Exploring Artificial Intelligence as a Social and Literacies Practice: Students’ Academic Writing Experiences


Advancements in technology have significantly transformed existing literacy practices. Students increasingly employ artificial intelligence (AI) assistants for academic writing, leading to noteworthy changes in their writing habits. Some students use AI for its various affordances for writing, which helps students identify their writing issues (Lin & Chang, 2020), correct errors (Dodigovic, 2007), and provide autonomy (Thi et al., 2022). Studies also indicate that Kazakhstani students might use AI to cope with academic writing challenges (Ablazimova, 2022; Batyrkhanova, 2020; Kuttubayeva, 2022). The existing literature on AI-based writing assistants has mainly focused on teachers’ opinions and students’ writing outcomes when using a particular type of AI software. However, there is still a scarcity of literature that analyzes writing with AI as a literacy event in which students develop new literacies and AI as a cultural tool that mediates literacy. Furthermore, the literature emphasizes the lack of studies focusing on the Kazakhstani context. Therefore, the present study will adopt a qualitative case study approach to describe how AI-based writing assistants shape new literacy practices in academic writing among graduate students at one Kazakhstani EMI university. The study will be based on the perspective of literacy as a social practice. Data will be collected from 10 graduate students using focus group interviews, a questionnaire, and an ABR tool ’significant circle.’ Thematic analysis will be used for data analysis. The findings might contribute to the body of literature on literacy as a social practice and facilitate our understanding of the new ways of defining literacy in the era of technology and AI.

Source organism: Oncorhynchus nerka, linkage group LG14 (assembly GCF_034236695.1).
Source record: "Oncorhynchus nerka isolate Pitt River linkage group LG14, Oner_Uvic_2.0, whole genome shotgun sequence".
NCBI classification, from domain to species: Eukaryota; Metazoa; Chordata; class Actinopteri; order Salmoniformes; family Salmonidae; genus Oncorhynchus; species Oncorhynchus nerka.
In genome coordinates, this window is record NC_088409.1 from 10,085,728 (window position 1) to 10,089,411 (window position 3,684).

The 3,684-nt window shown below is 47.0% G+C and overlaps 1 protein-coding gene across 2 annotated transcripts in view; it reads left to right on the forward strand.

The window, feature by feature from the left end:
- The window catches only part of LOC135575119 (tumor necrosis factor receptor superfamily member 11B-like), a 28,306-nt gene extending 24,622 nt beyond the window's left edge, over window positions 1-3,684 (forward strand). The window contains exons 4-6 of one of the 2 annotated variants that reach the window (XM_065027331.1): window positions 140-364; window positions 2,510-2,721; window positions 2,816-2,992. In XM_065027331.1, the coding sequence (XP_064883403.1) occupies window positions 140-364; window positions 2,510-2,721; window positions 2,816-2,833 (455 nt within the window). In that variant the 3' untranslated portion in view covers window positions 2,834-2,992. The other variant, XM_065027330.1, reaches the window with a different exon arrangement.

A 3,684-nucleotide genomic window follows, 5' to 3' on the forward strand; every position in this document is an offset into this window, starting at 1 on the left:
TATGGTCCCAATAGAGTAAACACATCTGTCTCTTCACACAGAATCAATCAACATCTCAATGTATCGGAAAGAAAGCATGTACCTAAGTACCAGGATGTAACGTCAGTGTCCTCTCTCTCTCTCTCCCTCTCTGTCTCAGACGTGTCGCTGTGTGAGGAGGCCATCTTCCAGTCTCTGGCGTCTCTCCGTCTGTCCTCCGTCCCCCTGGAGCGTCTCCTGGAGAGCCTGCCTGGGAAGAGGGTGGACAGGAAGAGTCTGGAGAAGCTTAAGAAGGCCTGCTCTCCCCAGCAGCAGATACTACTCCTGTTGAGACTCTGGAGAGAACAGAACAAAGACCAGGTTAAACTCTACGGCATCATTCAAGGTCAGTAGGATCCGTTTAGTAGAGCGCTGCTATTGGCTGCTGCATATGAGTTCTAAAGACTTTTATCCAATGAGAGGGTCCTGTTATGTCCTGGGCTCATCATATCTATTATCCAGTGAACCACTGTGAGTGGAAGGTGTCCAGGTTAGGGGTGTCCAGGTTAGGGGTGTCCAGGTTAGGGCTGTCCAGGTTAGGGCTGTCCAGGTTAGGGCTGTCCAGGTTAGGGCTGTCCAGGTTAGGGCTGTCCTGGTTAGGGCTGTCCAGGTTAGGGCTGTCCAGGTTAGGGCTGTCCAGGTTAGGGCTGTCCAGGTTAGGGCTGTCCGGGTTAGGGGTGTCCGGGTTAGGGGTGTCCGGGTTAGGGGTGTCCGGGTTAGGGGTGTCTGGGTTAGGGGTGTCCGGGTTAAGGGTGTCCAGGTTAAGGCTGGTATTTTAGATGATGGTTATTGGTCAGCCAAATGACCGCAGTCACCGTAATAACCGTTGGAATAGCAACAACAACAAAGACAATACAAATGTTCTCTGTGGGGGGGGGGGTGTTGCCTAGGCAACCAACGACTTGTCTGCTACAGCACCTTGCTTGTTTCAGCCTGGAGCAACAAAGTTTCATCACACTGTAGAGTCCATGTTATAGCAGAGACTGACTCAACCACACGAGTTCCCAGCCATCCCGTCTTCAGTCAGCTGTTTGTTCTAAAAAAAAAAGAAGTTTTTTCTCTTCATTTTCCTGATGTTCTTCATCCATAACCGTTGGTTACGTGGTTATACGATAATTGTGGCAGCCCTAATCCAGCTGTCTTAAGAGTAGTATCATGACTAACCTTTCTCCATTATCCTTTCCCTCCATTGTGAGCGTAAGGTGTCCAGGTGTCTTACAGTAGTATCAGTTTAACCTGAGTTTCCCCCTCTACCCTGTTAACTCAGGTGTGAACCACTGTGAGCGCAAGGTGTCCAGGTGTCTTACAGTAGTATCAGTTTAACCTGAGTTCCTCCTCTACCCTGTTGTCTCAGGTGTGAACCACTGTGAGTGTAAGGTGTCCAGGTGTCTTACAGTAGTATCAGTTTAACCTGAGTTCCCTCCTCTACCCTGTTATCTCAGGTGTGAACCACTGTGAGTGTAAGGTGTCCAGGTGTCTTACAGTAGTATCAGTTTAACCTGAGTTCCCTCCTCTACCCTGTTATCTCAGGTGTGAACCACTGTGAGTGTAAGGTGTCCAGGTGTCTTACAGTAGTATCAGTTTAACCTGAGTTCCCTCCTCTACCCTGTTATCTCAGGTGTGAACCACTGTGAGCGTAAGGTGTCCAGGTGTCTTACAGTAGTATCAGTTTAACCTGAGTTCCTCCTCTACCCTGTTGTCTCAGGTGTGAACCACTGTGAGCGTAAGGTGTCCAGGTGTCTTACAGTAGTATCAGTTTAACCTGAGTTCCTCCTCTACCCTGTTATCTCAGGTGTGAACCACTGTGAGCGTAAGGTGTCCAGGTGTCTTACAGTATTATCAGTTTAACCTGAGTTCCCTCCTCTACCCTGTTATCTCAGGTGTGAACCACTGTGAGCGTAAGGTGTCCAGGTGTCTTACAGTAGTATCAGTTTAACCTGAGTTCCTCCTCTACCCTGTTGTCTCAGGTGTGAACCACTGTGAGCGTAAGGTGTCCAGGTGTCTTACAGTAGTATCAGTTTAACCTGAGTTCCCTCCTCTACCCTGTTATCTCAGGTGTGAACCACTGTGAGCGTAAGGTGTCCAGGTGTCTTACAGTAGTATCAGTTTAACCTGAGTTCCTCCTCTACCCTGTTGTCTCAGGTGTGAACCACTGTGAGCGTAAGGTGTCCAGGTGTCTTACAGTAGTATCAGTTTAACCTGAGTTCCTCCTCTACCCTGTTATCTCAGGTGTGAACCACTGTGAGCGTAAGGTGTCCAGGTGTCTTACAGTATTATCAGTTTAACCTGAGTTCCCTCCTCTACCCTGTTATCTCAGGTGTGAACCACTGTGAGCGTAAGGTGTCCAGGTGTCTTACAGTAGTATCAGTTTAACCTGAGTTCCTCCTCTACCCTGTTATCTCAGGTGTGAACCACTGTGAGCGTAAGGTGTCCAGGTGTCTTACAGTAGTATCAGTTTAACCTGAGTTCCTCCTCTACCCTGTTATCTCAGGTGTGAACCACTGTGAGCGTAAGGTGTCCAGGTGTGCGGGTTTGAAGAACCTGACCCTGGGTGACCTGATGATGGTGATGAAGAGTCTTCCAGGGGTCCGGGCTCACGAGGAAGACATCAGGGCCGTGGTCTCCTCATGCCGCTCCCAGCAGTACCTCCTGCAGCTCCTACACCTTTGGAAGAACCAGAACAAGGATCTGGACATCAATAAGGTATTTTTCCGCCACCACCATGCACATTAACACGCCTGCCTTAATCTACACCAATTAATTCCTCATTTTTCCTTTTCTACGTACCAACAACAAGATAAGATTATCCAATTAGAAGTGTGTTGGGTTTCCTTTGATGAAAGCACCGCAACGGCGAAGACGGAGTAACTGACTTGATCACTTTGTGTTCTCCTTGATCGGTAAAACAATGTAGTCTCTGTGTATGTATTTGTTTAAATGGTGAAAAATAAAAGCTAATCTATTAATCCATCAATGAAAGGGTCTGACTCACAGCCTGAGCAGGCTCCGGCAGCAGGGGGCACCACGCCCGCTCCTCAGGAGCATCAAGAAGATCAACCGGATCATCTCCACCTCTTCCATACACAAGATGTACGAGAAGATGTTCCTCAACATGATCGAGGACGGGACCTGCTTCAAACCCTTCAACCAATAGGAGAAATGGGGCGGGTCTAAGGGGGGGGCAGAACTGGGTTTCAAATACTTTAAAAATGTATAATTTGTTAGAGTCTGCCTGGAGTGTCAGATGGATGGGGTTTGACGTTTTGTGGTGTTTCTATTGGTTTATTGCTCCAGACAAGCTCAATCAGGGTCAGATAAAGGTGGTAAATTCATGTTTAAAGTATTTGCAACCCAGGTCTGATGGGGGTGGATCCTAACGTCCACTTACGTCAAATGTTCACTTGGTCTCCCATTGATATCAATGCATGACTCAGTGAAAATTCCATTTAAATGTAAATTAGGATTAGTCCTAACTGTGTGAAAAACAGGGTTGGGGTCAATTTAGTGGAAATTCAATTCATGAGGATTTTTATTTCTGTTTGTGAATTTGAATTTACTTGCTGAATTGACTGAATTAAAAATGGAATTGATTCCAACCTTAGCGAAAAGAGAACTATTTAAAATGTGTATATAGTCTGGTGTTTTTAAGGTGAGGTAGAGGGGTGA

Author Information
Zhanel Zakirova, Nazarbayev University, Kazakhstan

Paper Information
Conference: ACE2023
Stream: Foreign Languages Education & Applied Linguistics (including ESL/TESL/TEFL)

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Posted by James Alexander Gordon